But while the state's med-pot scene is nowhere near as advanced as that of California or Colorado, DJ Stone has quietly set a new company in motion, laying the groundwork for future ganja commerce.

Under the current Rhode Island medical marijuana law, no person may have more than two caregivers, and caregivers may not possess more than 24 mature plants, 12 seedlings and five ounces of usable medicine, regardless of the number of patients they have.

DJ Stone heads up a co-op of medical growers. Just outside Providence, he has taken old warehouse space and converted it into a maze of growrooms. His facility measures about 2,000 square feet and consists of nine separate rooms: four for vegging and the rest for flowering. Of the nine rooms, three are hydroponic gardens in which he uses flood-and-drain tables or a deepwater culture (DWC) system. The other six are soil gardens.

"I really love the taste of soil," DJ says. "But hydro grows so quickly, and it's easier to maintain if you're on an extended leave of absence. We've produced fantastic results from flood-and-drain tables as well. The lights in each room differ depending on the size of the room and, of course, the needs of the plants. In the deepwater-culture room, we use three 1,000-watt bulbs and two T-5s for side lighting. Our largest room uses ten 1,000-watt bulbs and five T-5s for side lighting. We use metal halides in all of our veg rooms, but in the deepwater-culture veg room, we use them only for two weeks because the plants develop so quickly. We've outfitted all of our rooms with fans, ventilation systems and air-cooled lights."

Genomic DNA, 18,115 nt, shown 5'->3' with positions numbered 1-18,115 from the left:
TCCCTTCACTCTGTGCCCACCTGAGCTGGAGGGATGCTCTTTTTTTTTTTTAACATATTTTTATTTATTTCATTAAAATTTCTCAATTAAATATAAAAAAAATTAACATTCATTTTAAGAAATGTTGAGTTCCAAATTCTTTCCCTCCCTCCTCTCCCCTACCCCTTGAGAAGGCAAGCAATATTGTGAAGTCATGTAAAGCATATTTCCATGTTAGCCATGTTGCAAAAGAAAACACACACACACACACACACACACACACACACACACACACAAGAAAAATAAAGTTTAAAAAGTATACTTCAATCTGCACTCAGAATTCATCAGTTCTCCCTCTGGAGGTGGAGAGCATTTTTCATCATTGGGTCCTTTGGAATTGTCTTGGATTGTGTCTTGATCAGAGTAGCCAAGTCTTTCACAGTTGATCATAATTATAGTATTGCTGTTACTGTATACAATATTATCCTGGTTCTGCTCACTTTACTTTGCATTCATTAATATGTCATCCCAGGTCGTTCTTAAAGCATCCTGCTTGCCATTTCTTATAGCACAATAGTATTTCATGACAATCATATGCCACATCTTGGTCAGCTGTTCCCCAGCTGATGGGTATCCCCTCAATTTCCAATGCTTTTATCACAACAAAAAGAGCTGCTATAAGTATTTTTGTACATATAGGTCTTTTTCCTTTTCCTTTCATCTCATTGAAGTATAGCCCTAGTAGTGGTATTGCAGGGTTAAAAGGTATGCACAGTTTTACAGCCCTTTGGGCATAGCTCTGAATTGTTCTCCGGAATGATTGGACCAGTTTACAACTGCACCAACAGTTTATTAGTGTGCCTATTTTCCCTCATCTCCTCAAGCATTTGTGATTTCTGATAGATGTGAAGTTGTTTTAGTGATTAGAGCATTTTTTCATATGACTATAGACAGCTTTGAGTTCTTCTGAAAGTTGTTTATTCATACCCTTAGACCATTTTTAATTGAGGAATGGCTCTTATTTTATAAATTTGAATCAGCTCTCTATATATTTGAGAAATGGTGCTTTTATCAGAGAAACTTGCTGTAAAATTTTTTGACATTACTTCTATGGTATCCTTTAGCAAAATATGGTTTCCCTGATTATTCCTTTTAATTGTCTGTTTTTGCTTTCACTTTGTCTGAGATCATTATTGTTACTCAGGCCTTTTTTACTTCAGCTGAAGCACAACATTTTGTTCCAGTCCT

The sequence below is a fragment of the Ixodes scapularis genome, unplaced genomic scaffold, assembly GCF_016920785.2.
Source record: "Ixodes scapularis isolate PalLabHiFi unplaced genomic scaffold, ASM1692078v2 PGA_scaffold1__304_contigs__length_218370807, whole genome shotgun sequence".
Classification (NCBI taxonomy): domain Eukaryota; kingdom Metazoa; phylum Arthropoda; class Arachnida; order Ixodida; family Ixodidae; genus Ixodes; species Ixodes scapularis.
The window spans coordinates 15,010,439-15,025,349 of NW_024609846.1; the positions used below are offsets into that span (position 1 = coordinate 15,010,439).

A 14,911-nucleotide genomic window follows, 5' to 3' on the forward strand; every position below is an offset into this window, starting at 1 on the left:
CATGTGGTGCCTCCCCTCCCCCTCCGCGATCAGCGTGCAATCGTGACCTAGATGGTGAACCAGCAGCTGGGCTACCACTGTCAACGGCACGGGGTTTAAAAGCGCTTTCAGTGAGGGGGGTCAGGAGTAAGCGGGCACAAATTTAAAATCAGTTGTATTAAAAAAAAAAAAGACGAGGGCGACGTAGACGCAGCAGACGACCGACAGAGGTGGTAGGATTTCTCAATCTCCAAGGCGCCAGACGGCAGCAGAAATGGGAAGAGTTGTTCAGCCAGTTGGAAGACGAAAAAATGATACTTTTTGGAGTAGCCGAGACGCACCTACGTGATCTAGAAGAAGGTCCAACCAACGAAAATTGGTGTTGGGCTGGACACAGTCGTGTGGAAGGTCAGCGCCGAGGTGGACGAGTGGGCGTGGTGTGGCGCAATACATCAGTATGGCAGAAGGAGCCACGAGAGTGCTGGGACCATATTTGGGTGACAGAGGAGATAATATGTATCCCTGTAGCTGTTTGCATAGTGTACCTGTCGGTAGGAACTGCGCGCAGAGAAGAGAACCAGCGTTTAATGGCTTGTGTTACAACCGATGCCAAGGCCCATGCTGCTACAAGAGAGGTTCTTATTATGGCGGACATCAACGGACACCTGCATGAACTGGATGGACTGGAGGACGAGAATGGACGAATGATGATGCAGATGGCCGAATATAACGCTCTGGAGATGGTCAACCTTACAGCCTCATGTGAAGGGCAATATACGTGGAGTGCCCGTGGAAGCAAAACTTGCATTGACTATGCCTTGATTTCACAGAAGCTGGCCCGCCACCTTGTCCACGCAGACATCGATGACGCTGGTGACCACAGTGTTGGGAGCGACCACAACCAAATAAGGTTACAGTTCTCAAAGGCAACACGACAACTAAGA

Every week, the co-op harvests 24 plants, with each plant yielding 3 to 5 ounces. Any extra product is distributed to patients in need through the co-op's self-styled "gifting program."

Twelve strains are under cultivation here. Among them are Blue Cheese (which has proved effective for cancer patients), Blueberry Chemdog, Sour Kush, Super Lemon Haze, Super Silver Haze, Strawberry Diesel and three Loud Seeds strains: Granddaddy Purps, Loud Dementia and Loud Scout.

"Loud genetics," DJ says, "have become tremendously popular for us."

Although he'd like to grow bigger, the risks are too great in Rhode Island. More importantly, he doesn't want to hinder patients' access to medicine by violating state law or letting dollar signs obscure his vision. He's content for now to cultivate great medicine and let the public slowly but surely come to the realization that legalizing marijuana makes sense. To that end, DJ began 1000 Watts magazine last year, the first cannabis-themed publication ever to be published in the state.

"I've been an advocate for over 25 years," DJ says, "and I am passionate about bringing change to our cannabis laws. I intend to continue what I started until that guy in the Oval Office opens his eyes."

In Colorado, the playing field is decidedly different—mostly because the state government knows where the legal grows are. Marisol Therapeutics, located in Pueblo, has certainly made no secret of its operations. It's a vertically integrated, family-run business (see "Family Values," Feb. '12, HT) that includes a sizable garden and dispensary serving 600 regular patients.